The exhibit is open through today. A Journey Inside presents the work of a much larger project involving eight Iranian photographers and a compassionate portrayal of their country. The project consists of two parts. First, the artists participated in a training segment to learn from others in the industry through workshops and other resources.
Magdalena Tulli – Poland – Tulli’s lineage as a writer, can be traced on quite a autumnal tree, which is ripe with cherries, apples, pears, peaches and plums—from Italo Calvino, Jorge Luis Borges, Franz Kafka, Bruno Schulz, and Daniil Kharms. Port Manteaux churns out silly new words when you feed it an idea or two. Enter a word (or two) above and you'll get back a bunch of portmanteaux created by jamming together words that are conceptually related to your inputs.. For example, enter "giraffe" and you'll get . Compared to the very dark materials of his fictions, and compared with some of his famously eccentric contemporaries--Poe, Dickinson, Thoreau--Hawthorne was outwardly conventional, happily married and raising three children.
Bluntly entitling his post "Maybe You're Just Wrong," he claims that for some people he works with--especially those with no major Axis I mental disorder--he gives them the option of being labelled ill on the one hand, or in mincing-no-words fashion, "psychologically flawed and emotionally immature" on the other.
In the former case, psychotherapy and possible medication may be indicated, whereas in the latter case, some kind of education or training may be called for.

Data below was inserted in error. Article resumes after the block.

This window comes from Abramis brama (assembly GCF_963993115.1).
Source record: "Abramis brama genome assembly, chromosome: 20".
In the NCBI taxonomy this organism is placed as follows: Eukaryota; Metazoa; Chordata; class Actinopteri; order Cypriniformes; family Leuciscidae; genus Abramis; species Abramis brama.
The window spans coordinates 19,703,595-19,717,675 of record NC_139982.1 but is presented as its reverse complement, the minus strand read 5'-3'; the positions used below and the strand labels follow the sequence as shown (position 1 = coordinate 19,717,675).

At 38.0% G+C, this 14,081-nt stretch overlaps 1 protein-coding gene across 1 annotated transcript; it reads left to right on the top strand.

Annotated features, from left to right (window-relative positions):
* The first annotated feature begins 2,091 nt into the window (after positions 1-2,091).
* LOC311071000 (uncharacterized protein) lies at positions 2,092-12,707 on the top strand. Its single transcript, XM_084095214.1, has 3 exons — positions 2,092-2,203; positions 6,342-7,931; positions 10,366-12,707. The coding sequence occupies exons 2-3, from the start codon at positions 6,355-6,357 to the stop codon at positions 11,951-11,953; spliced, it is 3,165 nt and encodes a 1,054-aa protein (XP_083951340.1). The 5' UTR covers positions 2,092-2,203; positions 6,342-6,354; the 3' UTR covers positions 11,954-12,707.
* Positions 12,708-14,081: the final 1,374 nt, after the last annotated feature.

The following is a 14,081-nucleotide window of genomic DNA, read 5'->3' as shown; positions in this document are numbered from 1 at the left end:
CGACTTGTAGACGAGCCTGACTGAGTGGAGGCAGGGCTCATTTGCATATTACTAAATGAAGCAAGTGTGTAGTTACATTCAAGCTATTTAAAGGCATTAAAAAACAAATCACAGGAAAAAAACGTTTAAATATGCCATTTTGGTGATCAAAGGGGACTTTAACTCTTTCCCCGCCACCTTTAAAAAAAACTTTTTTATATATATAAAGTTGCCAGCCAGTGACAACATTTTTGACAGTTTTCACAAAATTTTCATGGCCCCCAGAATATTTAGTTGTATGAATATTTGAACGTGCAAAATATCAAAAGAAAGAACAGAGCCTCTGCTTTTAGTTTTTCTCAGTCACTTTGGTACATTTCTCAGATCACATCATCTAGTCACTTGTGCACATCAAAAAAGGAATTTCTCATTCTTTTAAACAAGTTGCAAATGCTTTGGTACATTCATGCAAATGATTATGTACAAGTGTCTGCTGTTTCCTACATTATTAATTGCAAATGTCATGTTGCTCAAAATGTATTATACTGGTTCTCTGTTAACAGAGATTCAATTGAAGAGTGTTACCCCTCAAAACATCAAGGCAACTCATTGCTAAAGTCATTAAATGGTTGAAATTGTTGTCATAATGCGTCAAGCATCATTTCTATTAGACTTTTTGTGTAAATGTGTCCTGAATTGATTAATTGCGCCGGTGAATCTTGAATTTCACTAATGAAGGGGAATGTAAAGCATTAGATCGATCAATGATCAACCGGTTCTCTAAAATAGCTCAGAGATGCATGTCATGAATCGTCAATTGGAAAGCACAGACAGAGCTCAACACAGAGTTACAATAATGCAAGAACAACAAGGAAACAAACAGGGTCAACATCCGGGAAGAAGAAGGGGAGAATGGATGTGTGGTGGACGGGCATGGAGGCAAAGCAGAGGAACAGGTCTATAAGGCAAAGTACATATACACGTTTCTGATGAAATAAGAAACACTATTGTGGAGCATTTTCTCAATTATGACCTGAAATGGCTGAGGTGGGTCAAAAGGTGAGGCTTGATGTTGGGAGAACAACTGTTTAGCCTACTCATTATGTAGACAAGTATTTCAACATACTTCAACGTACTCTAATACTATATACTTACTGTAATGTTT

What this speaks to for me is the ever-present question: There is no life without suffering, that's for sure; without being lugubrious about it, it is clear that on the scale of a moment, a day, or a lifetime, existence not infrequently doesn't turn out the way we seem to feel that it should.
I went into psychiatry not in order to relieve the most suffering in any kind of generic sense; it is impossible to quantify suffering, of course, but maybe I could do more good by working in a soup kitchen or by becoming a hedge fund manager and then donating the majority of my income to charity.
No, I went into psychiatry to try to relieve a particular kind of suffering, that associated with the "mind-forg'd manacles" that prevent us from being as psychologically or emotionally free as we might.
All are limited by temperament and disposition, although to be sure, some have cages that are far more spacious and pliable--and in far closer proximity to other cages--than others. The fundamental premise of medicine is that we are not wholly responsible for our own suffering.
The sick role is a socially sanctioned kind of forbearance granted to incapacity, stemming from a recognition that it is deeply unjust to pretend that "the cage" isn't there.
However, it is equally unjust--in an infantilizing way--to carry on as though another's cage is more restrictive than it has to be. In his blog post Goulston claims that most of his clients prefer to be considered wrong--and responsible for their own plight--rather than innocent victims.
I wish I had his confidence in human nature personally I think Dostoevsky's Grand Inquisitor was more on the money.